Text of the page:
El Zarco the Blue-eyed Bandit

So I had to read this mexican book, I'm not a fan of mexican literature at all but as it was for an exam I had to do it anyway.
So while getting into the reading I found out it's an exciting piece of work, it's pretty nice even tho it's quiet similar to the rest of the novels back to that time... but the way Altamirano describes every situation makes the reading a lot easier and fast.
I highly recommend it mostly because it has a lot of culture in it...so well that's all about it...if you don't like novels don't even bother (It's a romantic novel) Well here's the synopsis


Zarco the Blue-eyed Bandit (1901) by the Mexican nationalist Ignacio Manuel Altamirano (1843–1893) is one of the earliest Latin American novels written by an Indian. Altamirano, whose childhood language was Nahuatl, received one of the finest educations available in mid-nineteenth-century Mexico and rose to the highest political and cultural echelons of Mexico. One of the most famous men of his age (along with the Indian president, Benito Juárez, who appears in Zarco), Altamirano was a battle-tested soldier, a fiery political militant, and the mentor of the generation of writers who came of age at the turn of the century. Zarco tells the story of an honorable and courageous Indian blacksmith who falls in love with a haughty village girl, only to have her elope with the cold-blooded bandit, “Zarco Blue Eyes.” Based on major and minor real-life historical characters and incidents, the novel’s romantic narrative is accompanied by scenes of stark violence and vigilantism, as private citizens take the law into their hands to pursue and exterminate roaming bands of criminals that are terrorizing rural Mexico. Full of color, drama, and historical detail, Zarco the Blue-eyed Bandit is essential reading for readers interested in Mexican history, banditry, and the Indian question.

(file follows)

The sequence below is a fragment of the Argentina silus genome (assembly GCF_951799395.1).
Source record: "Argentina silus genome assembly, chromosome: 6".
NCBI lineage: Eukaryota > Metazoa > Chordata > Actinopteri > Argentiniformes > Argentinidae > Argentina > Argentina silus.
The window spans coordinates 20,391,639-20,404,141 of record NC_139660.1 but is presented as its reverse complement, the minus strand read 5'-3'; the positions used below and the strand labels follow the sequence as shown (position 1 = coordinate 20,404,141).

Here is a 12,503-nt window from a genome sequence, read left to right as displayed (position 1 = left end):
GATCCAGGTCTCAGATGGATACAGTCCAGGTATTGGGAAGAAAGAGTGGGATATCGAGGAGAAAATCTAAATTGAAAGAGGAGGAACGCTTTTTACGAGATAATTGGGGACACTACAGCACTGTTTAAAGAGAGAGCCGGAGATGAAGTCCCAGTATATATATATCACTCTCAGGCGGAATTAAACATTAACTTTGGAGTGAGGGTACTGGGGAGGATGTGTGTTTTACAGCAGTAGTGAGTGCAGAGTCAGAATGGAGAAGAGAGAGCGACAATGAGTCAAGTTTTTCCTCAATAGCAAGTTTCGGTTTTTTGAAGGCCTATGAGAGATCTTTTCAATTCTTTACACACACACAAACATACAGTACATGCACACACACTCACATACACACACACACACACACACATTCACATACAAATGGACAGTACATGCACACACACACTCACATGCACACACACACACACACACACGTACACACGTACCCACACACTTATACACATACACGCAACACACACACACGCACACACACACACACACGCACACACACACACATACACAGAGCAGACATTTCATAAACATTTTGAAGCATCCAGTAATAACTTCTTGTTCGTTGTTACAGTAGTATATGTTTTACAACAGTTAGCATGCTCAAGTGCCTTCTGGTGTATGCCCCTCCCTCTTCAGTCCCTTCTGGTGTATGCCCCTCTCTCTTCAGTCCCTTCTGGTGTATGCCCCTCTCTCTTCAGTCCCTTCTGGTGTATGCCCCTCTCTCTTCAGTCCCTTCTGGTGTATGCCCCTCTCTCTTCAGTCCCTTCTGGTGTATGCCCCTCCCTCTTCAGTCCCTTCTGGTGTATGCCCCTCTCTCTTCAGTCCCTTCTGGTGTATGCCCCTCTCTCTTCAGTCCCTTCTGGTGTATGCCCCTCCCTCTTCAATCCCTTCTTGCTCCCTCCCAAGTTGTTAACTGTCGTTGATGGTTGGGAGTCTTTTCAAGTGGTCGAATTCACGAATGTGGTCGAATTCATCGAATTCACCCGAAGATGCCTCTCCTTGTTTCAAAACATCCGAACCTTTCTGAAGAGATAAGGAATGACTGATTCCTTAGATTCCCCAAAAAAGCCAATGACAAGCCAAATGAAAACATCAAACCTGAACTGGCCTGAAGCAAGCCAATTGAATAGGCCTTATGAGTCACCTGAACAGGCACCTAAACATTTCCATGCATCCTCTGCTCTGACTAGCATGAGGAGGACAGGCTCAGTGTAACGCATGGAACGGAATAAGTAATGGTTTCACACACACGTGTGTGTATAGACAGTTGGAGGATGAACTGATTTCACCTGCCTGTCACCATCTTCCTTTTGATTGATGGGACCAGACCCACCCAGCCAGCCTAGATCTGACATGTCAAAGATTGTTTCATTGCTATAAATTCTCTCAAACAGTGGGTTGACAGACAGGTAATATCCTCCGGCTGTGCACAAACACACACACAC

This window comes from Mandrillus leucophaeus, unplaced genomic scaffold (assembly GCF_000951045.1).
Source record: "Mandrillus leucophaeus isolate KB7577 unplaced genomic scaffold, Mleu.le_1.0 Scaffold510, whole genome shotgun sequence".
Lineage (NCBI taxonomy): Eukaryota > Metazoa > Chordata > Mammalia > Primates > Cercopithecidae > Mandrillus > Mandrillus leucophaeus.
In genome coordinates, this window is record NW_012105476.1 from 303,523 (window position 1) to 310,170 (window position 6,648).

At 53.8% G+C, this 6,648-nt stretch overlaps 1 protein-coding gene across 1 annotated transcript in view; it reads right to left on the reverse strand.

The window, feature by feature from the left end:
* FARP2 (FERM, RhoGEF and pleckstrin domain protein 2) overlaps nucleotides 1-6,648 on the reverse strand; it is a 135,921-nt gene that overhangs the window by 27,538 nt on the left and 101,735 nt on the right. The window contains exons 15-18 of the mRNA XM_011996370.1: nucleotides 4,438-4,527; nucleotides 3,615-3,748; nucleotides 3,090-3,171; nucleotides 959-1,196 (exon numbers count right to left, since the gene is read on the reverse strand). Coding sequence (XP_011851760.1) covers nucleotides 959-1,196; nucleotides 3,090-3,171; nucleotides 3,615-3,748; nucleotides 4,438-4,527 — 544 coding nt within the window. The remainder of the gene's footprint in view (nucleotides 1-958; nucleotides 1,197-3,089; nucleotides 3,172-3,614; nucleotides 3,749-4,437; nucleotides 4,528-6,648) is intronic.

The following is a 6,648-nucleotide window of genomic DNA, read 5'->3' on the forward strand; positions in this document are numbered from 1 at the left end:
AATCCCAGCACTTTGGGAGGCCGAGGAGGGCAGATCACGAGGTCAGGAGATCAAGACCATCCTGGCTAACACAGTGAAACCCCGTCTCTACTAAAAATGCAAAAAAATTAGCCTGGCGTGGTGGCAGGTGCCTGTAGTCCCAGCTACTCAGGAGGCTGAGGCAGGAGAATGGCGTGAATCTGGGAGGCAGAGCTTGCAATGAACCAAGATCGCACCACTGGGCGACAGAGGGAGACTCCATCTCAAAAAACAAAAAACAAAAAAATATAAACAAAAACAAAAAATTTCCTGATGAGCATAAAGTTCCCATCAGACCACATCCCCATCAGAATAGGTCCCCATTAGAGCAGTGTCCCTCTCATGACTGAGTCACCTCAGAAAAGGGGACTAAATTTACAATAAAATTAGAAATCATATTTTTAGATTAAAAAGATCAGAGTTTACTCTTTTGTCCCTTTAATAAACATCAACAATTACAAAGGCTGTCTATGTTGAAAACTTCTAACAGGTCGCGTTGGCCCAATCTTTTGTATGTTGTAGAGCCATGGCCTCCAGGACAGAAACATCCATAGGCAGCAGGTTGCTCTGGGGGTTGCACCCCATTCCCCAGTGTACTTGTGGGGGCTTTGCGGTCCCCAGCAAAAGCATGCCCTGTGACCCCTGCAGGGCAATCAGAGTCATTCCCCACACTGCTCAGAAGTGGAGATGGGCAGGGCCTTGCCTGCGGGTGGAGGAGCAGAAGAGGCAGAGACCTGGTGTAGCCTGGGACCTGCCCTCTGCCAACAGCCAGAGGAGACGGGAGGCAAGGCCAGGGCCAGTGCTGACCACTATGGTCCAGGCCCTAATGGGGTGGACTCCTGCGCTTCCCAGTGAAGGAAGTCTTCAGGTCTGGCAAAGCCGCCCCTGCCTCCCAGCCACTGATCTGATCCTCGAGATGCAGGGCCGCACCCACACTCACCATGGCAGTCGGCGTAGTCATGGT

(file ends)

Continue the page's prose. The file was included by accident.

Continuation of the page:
"Nineteenth-century Mexico comes alive in this elegantly crafted melodrama, a bridge to understanding the period's traditional gender roles, its stark moral divides, and, particularly, its harsh racial hierarchies. Ignacio Altamirano was one of several Latin American novelists who escaped the ideological grip of scientific racism long before the region’s essayists and scientists could do so. Novelists did not have to disprove prevailing racist notions in order to escape them in fiction. They could create characters who defied racial stereotypes, appealing to their readers to recognize the truth of their depictions despite the pronouncements of prestigious European white supremacists. Not to be missed!"—John Charles Chasteen, Patterson distinguished professor of history, University of North Carolina at Chapel Hill
 
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